Vatican Streamlines Process for Handling Abuse

Norms Updated on Church's Gravest Crimes

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VATICAN CITY, JULY 15, 2010 (Zenit.org).- With a 31-article document, the Vatican today streamlined the process for dealing with priests who sexually abuse minors, as well as clarifying and updating other procedures and crimes handled by the Congregation for the Doctrine of the Faith.



Much of the content of the document, approved by Benedict XVI on May 21, was already in force.

The norms organize into one document faculties generally granted to the congregation over the years since the 2001 apostolic letter "Sacramentorum Sanctitatis Tutela," which outlined the norms for addressing cases of "gravioribus delictis" (grave crimes).

Sexual abuse

Among the norms dealing with sexual abuse of minors, the new document doubles the statute of limitations, extending it from 10 years after the victim's 18th birthday to 20 years. Exceptions even for the 20-year limitation can be made on a case-by-case basis. Exceptions to the 10-year limit had already been the practice.

Acquisition, possession or distribution of child pornography has also been included in the list of the "more grave crimes" to be handled by the doctrinal congregation. Additionally, sexual crimes perpetrated against mentally disabled adults will be treated the same as crimes against minors.

Norms already in practice for dealing with priest-abusers were incorporated into the new document.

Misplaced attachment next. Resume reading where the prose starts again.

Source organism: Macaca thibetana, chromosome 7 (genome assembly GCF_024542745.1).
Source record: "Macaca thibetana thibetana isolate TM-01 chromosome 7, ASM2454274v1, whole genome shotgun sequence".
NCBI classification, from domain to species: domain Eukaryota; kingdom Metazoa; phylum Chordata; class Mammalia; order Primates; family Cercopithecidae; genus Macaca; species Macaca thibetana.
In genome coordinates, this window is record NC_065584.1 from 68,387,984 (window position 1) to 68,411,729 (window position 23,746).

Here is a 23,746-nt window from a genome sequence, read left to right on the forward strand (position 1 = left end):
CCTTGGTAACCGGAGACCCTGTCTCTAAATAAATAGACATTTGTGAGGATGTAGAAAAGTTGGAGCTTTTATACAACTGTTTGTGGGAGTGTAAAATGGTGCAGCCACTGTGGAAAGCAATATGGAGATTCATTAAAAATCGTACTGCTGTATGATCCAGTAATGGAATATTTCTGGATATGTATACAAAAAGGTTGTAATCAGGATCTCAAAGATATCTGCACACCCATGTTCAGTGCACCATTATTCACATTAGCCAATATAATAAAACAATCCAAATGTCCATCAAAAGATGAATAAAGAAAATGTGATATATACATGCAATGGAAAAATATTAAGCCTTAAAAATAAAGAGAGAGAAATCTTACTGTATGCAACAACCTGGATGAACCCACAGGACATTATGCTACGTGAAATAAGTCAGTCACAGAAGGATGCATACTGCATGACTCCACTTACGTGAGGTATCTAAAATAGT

For example, the Congregation of the Doctrine of the Faith can dispense with an ecclesial trial in the most serious and clear crimes, and proceed directly to presenting to the Pope a case for dismissal from the clerical state.

It can also dispense from a judicial trial and authorize an administrative process.

The congregation can also dispense with the regulation that tribunal personnel must be priests with a doctorate in canon law. Qualified lay members can thus act as lawyers or hold other posts in these trials.

Eucharist, confession and the faith

The updated norms also regard other serious crimes.

For example, crimes against the faith -- heresy, apostasy and schism -- are considered, affirming the responsibility of the local bishop to proceed initially, with the right to appeal to the Congregation for the Doctrine of the Faith.

Crimes against the Eucharist and the sacrament of confession are also part of the revisions.

The doctrinal congregation will deal with crimes such as consecrating the Eucharist for sacrilegious purposes, or recording or publicizing a confession. Other crimes include simulating absolution or hearing a confession when one cannot do this validly, or concelebrating the Eucharist with ministers of ecclesial communities that do not have apostolic succession and do not acknowledge the sacramental dignity of priestly ordination.

Attempting to ordain a woman to the priesthood is another crime dealt with in the document.

The revisions to the 2001 document were considered necessary, an explanatory note affirmed, in order to "render the text more useful."

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On ZENIT's Web page:

Full text of norms: www.zenit.org/article-29899?l=english

Explanatory and introductory notes: www.zenit.org/article-29897?l=english